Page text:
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Hunting Shadows
Ian Rutledge Mystery #16
Charles Todd

William Morrow
January 21, 2014/ ISBN 9780062298546
Historical Mystery / England

Reviewed by Elise Cooper


Hunting Shadows by Charles Todd, the mother-son writing team, once again has Scotland Yard Inspector Ian Rutledge attempting to solve a murder case. Their books are part historical novels and part gripping thrillers that are always character based. Readers who live in the technology age should find it fascinating how the protagonists must solve the crimes by studying human character and behavior and not with DNA or forensic evidence.

The plot begins when a sniper shoots a former British captain during a wedding at Ely Cathedral. As the investigation widens a political candidate is also gunned down, with a witness claiming the shooter a monster. Because of the double murder, Scotland Yard becomes involved and sends Ian Rutledge to investigate. This tale becomes very complicated and complex as there are a number of twists regarding the suspects.

As in all Todd novels they explore different issues of the WWI era. Through the voice of a dead comrade, Corporal Hamish, shell shock, known today as PTSD, is examined along with the attitude towards snipers. Besides the subject of soldiers scarred by war readers are able to learn how young single women were doomed to spinsterhood due to the large number of men lost in the war.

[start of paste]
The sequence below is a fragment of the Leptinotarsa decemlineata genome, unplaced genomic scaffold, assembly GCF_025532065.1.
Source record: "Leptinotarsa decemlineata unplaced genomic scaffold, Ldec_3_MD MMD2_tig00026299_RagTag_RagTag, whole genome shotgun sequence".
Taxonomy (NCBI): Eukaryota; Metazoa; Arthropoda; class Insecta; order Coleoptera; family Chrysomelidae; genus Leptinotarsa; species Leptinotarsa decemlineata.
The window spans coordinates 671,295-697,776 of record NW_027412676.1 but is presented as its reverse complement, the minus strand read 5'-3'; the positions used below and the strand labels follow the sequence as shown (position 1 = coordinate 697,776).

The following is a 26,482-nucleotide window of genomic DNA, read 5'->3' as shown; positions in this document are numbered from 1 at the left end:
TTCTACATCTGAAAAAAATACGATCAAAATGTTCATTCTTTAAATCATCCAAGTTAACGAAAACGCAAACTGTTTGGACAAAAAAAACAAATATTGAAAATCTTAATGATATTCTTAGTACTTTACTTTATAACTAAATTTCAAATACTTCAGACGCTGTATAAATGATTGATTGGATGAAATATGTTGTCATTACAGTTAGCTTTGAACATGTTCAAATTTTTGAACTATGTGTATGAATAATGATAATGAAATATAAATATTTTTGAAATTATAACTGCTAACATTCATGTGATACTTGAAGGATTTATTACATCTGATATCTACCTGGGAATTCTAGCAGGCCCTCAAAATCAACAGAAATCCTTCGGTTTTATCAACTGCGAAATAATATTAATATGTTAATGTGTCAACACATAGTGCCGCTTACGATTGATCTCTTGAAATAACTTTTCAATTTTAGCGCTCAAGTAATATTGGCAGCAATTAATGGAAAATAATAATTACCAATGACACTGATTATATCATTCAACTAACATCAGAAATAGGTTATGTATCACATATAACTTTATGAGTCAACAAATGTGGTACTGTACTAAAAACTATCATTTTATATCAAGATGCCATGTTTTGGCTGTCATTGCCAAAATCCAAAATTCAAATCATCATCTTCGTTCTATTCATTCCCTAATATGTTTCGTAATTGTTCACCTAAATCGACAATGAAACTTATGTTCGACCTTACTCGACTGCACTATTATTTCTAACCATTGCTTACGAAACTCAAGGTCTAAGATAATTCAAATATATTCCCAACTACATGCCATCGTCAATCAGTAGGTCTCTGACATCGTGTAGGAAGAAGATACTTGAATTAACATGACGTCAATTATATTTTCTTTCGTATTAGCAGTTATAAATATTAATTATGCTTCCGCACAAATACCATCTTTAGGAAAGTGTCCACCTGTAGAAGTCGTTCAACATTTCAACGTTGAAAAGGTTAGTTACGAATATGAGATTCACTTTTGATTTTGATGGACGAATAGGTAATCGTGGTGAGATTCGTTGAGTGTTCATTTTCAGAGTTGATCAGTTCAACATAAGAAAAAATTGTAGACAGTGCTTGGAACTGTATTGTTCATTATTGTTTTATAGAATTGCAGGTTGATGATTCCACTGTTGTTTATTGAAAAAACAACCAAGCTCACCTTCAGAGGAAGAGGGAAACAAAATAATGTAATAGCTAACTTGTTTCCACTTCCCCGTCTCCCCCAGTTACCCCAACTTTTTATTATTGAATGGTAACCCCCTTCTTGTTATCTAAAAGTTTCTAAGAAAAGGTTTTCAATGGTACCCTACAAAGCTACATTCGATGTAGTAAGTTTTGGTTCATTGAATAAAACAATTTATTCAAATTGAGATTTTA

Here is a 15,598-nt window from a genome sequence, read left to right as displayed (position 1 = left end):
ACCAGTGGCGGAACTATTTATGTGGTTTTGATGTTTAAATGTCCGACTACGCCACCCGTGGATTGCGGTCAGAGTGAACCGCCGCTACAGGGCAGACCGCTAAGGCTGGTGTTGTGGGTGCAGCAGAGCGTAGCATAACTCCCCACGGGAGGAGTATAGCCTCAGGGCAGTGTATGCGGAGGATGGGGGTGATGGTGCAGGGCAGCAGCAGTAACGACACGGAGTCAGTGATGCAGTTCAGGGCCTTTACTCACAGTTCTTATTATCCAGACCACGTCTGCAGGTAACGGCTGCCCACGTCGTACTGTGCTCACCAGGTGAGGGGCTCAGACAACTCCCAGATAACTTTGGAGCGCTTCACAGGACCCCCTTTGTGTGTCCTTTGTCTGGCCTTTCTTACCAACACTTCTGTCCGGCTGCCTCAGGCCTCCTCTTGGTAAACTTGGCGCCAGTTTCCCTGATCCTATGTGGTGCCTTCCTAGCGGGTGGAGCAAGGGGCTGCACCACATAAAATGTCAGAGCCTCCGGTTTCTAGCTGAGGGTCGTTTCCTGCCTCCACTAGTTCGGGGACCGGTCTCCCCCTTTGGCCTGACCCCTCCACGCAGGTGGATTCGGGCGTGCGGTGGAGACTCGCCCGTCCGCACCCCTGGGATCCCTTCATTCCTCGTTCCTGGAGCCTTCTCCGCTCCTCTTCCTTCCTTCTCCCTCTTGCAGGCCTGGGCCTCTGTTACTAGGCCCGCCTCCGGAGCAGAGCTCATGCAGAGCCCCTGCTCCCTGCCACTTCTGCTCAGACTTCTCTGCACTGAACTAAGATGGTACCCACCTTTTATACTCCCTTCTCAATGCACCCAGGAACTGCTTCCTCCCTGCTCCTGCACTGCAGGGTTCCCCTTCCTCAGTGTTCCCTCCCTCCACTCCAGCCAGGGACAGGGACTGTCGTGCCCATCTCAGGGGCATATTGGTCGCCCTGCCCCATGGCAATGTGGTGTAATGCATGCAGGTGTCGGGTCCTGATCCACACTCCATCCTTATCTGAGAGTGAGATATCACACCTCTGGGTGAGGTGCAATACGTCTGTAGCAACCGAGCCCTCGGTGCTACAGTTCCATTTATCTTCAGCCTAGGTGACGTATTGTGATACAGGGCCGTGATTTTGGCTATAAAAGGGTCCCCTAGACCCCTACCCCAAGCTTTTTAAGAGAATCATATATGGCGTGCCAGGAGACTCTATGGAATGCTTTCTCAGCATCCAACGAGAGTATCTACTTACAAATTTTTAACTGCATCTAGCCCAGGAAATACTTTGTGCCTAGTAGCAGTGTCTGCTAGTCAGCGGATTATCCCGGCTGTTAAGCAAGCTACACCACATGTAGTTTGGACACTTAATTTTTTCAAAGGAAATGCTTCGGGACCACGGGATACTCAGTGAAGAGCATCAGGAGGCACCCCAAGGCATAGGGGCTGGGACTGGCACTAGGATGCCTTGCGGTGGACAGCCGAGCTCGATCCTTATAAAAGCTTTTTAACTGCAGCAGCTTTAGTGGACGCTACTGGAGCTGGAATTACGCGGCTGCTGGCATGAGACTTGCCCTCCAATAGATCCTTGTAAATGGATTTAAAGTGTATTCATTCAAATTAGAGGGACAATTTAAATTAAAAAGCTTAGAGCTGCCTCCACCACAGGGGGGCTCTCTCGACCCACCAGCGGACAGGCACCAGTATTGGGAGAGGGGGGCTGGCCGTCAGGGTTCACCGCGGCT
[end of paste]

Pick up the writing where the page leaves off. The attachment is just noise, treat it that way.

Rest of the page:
The Todds stated, “We put the quote about snipers, ‘I wasn’t ashamed of what I did. It saved lives, my skill,’ because in pre Viet Nam wars snipers were not looked upon favorably. Many of the British, during WWI, despised snipers including their own. It wasn’t sporting to kill by sniping. It was not considered gentlemanly, shooting a man from ambush. The attitude was not like it is today where the sniper skill is recognized as doing a service for their fellow teammates. In fact, in 1920 snipers lied to people on what they did in the war because of the shame.”

The setting takes on an importance as it becomes vital to the plot. Through the vast descriptions, the reader feels as if they were in Rutledge’s motorcar. The creaking windmill in the low-lying Fens along with the fog and heavy rain makes the mystery eerier. The authors noted that they do extensive research including, “traveling to England at least once a year. For this book we went to the Cathedral to scope out where the sniper could hide as he killed. We wanted to find villages that were isolated which would fit into the storyline. The landscape was very important to the plot.”

They gave a heads up about their next book, due out in the summer. It will be a Bess Crawford novel, An Unwilling Accomplice. Bess is on leave from her duties in France and is asked to take a wounded soldier to the palace for a medal awards ceremony. After the ceremony her charge disappears and she is blamed. This leads to her having to prove that she is not in any way involved in the conspiracy leading to his disappearance.

Hunting Shadows is cleverly written. The reader is led down one path only to find through the many twists that there are other possibilities. The story is very riveting and informative that will keep people’s attention throughout.

Reviews of other titles in this series

A Test of Wills, 1   [reviews]
A False Mirror, No 7   [review]
A Long Shadow, 8   [review]
A Pale Horse, 10   [review]
A Matter of Justice, 11  [review 1] [review 2]
The Confession, 14   [review 1] [review 2]
Hunting Shadows, 16 [review 1 ] [review 2]

Reviewed 2014